What does ‘mental capacity’ mean?
If you have mental capacity, you are able to make decisions for yourself. The legal definition says that someone who lacks capacity cannot do one or more of the following four things.
• Understand information given to them.
• Retain that information long enough to be able to make a
• Weigh up the information available to make a decision.
• Communicate their decision. This could be by any possible means, such as talking, using sign language or even simple
muscle movements such as blinking an eye or squeezing a hand.
The Mental Capacity Act 2005 (the ‘MCA’), which affects anyone who is unable to make some or all decisions for themselves. The inability to make a decision could be because of a learning disability, mental health problems, brain injury, dementia, alcohol or drug misuse, side effects of medical treatment or any other illness ordisability.
The types of decision that are covered by the MCA range from day-to-day decisions about things such as what to wear or eat,
through to serious decisions such as where you live, deciding if you need to have an operation or what to do with your money and property. However, some types of decisions (such as marriage or civil partnership, divorce, sexual relationships, adoption and voting) can never be made by another person on your behalf if you lack capacity and the MCA does not change this. This is because these decisions or actions are either so personal to the individual or because other laws govern them.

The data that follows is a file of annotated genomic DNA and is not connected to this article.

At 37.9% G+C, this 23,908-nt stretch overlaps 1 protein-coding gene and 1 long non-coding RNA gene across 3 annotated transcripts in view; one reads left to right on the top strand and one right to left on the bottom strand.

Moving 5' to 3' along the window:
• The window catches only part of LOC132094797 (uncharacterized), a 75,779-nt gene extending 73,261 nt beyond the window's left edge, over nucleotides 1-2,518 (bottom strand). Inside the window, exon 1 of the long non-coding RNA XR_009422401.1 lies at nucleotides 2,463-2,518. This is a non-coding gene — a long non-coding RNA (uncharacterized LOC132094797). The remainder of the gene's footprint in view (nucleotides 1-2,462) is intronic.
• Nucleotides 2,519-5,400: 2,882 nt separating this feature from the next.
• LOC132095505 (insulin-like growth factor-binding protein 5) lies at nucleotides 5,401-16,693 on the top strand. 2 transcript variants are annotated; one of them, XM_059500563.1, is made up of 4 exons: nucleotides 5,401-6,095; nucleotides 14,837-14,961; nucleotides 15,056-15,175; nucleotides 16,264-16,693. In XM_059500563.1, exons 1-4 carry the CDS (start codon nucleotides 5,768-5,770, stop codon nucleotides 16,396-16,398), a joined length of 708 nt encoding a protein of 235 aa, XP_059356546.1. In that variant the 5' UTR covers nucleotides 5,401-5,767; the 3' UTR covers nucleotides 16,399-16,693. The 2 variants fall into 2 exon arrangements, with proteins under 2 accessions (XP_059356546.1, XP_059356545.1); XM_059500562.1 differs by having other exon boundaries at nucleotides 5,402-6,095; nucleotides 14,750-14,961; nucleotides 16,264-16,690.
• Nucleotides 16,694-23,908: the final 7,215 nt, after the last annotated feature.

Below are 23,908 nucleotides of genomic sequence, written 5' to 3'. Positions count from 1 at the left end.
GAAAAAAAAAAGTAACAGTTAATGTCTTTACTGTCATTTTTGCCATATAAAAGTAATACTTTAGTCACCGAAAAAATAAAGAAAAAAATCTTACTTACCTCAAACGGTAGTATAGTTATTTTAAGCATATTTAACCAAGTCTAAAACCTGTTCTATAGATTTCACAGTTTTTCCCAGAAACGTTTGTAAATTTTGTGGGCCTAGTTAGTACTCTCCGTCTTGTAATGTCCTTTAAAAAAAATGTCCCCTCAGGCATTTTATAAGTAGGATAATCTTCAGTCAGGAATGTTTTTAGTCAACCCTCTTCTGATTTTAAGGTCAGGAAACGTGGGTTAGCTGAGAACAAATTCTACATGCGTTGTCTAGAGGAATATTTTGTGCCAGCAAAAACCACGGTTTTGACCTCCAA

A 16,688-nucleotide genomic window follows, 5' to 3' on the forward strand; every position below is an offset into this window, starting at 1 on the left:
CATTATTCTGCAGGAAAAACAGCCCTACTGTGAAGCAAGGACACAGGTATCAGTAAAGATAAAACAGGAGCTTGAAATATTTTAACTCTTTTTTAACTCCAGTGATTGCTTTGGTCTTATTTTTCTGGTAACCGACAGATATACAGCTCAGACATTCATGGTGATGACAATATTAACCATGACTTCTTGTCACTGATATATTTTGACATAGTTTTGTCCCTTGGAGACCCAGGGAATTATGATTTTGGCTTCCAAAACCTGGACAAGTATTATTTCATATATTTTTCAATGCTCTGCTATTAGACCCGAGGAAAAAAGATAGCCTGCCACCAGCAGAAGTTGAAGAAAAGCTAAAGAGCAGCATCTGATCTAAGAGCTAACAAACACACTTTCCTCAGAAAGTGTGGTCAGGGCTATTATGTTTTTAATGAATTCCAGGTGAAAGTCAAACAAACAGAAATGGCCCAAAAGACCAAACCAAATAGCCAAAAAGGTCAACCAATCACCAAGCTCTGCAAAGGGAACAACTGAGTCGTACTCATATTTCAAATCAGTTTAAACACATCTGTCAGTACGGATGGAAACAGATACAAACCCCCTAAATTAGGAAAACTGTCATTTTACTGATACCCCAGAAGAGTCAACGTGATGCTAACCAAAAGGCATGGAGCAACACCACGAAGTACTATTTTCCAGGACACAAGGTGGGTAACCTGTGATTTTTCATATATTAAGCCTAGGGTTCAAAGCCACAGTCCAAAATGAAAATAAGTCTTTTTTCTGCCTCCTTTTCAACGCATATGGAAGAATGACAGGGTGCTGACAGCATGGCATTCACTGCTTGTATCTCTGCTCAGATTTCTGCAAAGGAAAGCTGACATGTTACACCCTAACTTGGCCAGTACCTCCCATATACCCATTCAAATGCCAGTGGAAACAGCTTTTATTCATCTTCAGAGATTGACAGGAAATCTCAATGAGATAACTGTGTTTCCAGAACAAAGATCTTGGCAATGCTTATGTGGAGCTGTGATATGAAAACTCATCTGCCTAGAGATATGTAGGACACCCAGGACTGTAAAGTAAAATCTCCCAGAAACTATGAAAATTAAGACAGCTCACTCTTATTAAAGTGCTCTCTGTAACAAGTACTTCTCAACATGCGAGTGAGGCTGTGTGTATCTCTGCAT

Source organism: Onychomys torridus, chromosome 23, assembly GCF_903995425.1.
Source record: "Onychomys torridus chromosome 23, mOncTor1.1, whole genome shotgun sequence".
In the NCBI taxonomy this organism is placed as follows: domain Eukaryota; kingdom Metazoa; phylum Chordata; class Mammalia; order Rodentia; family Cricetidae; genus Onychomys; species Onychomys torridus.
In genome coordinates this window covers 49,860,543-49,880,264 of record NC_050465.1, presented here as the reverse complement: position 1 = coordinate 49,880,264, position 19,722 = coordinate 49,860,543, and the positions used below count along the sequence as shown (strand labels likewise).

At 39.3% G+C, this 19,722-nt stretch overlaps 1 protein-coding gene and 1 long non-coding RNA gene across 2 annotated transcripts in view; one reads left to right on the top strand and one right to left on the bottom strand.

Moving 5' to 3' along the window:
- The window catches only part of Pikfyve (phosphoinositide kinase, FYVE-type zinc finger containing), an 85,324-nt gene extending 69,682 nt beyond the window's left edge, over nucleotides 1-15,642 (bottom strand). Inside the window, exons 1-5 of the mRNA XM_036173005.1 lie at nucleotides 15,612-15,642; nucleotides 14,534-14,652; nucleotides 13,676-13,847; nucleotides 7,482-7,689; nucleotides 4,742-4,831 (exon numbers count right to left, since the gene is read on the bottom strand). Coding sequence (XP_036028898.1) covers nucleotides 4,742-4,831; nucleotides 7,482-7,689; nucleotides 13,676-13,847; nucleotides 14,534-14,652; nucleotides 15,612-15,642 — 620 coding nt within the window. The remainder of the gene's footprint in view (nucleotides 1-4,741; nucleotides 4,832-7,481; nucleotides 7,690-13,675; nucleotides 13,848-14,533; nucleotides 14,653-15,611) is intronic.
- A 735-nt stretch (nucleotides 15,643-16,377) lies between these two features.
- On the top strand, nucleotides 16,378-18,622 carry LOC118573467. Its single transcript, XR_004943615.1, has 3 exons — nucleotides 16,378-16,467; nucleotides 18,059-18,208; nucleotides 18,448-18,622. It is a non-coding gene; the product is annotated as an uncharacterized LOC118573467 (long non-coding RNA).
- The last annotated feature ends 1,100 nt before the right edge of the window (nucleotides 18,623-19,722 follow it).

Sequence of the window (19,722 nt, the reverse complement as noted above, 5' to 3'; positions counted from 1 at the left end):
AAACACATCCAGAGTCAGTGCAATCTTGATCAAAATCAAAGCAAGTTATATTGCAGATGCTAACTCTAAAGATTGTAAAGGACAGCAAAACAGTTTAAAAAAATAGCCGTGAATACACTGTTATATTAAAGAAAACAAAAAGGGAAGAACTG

The MCA applies to situations where you may be unable to make a particular decision at a particular time, to the extent that you cannot do one or more of the points above. For example, someone with dementia may be unable to retain information long enough to make decisions. Or someone with a mental health problem may feel too depressed to make a decision that he or she is able to make when feeling less depressed. In both these instances it may be the
You find out more here about how it works.
Accessing a Child Trust Fund
A Child Trust Fund (CTF) is a type of tax-free savings account given to every child born between 2002 and 2011, as a part of a government scheme to help children arrive at adulthood with savings. A CTF matures when the account holder turns 18. A CTF is an asset. Therefore, anyone wanting to access a matured CTF must have the proper legal authority.
If they have the capacity to do so, a young adult can choose to make an LPA to give someone they trust the legal authority to access their CTF.
If a young person lacks capacity, their family or carers will need to apply to the Court of Protection for an order following the steps above. The Court will decide which type of order is necessary and in the best interests of the account holder.
If you believe that a young person in your care will lack capacity when they reach adulthood, in good time before they turn 18 you should put in an application for a court order. This means that when the young person turns 18, the order will be ready and you will be able to access the matured CTF.
If you are trying to access a CTF on behalf of a young person, it is likely you will not have to pay fees if you:
- apply before their 18th birthday
- ask for a fee waiver through the government Help with Fees scheme; or
- ask for a fee waiver due to exceptional circumstances
To note: If you are an appointee this does not allow you to access a CTF.